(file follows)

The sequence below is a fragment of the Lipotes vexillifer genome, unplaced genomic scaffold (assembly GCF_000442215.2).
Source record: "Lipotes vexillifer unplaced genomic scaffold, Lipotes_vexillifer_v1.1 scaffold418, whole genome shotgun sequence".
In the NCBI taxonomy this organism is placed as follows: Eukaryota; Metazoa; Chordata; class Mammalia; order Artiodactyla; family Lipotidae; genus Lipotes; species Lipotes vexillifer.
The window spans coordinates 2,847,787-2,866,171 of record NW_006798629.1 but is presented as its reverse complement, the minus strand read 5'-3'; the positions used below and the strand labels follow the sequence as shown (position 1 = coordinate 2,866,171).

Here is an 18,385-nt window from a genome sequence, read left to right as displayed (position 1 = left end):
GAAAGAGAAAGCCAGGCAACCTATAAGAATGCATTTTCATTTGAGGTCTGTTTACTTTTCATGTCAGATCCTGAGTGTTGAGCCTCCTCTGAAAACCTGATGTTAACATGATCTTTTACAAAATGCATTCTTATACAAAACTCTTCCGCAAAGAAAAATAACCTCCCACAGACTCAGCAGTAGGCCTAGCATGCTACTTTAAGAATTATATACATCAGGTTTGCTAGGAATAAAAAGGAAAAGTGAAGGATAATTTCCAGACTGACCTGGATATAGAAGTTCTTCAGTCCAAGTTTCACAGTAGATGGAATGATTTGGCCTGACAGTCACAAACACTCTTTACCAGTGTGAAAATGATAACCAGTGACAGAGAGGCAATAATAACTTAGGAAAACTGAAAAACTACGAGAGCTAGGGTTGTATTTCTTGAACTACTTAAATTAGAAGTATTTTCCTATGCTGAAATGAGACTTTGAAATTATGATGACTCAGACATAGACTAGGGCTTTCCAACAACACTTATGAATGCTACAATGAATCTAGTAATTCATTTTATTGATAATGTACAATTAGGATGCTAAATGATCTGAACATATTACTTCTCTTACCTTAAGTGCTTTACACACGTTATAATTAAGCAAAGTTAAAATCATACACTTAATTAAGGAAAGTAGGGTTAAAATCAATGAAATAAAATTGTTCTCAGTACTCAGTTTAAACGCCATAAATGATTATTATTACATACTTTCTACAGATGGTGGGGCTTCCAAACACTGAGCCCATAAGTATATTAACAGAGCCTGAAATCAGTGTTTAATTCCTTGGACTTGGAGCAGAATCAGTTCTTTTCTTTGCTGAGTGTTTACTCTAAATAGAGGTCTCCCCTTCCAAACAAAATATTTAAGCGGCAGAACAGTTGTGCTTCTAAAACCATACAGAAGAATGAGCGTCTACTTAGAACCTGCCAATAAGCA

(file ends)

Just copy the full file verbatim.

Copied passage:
The sequence below is a fragment of the Lipotes vexillifer genome, unplaced genomic scaffold (assembly GCF_000442215.2).
Source record: "Lipotes vexillifer unplaced genomic scaffold, Lipotes_vexillifer_v1.1 scaffold418, whole genome shotgun sequence".
In the NCBI taxonomy this organism is placed as follows: Eukaryota; Metazoa; Chordata; class Mammalia; order Artiodactyla; family Lipotidae; genus Lipotes; species Lipotes vexillifer.
The window spans coordinates 2,847,787-2,866,171 of record NW_006798629.1 but is presented as its reverse complement, the minus strand read 5'-3'; the positions used below and the strand labels follow the sequence as shown (position 1 = coordinate 2,866,171).

Here is an 18,385-nt window from a genome sequence, read left to right as displayed (position 1 = left end):
GAAAGAGAAAGCCAGGCAACCTATAAGAATGCATTTTCATTTGAGGTCTGTTTACTTTTCATGTCAGATCCTGAGTGTTGAGCCTCCTCTGAAAACCTGATGTTAACATGATCTTTTACAAAATGCATTCTTATACAAAACTCTTCCGCAAAGAAAAATAACCTCCCACAGACTCAGCAGTAGGCCTAGCATGCTACTTTAAGAATTATATACATCAGGTTTGCTAGGAATAAAAAGGAAAAGTGAAGGATAATTTCCAGACTGACCTGGATATAGAAGTTCTTCAGTCCAAGTTTCACAGTAGATGGAATGATTTGGCCTGACAGTCACAAACACTCTTTACCAGTGTGAAAATGATAACCAGTGACAGAGAGGCAATAATAACTTAGGAAAACTGAAAAACTACGAGAGCTAGGGTTGTATTTCTTGAACTACTTAAATTAGAAGTATTTTCCTATGCTGAAATGAGACTTTGAAATTATGATGACTCAGACATAGACTAGGGCTTTCCAACAACACTTATGAATGCTACAATGAATCTAGTAATTCATTTTATTGATAATGTACAATTAGGATGCTAAATGATCTGAACATATTACTTCTCTTACCTTAAGTGCTTTACACACGTTATAATTAAGCAAAGTTAAAATCATACACTTAATTAAGGAAAGTAGGGTTAAAATCAATGAAATAAAATTGTTCTCAGTACTCAGTTTAAACGCCATAAATGATTATTATTACATACTTTCTACAGATGGTGGGGCTTCCAAACACTGAGCCCATAAGTATATTAACAGAGCCTGAAATCAGTGTTTAATTCCTTGGACTTGGAGCAGAATCAGTTCTTTTCTTTGCTGAGTGTTTACTCTAAATAGAGGTCTCCCCTTCCAAACAAAATATTTAAGCGGCAGAACAGTTGTGCTTCTAAAACCATACAGAAGAATGAGCGTCTACTTAGAACCTGCCAATAAGCA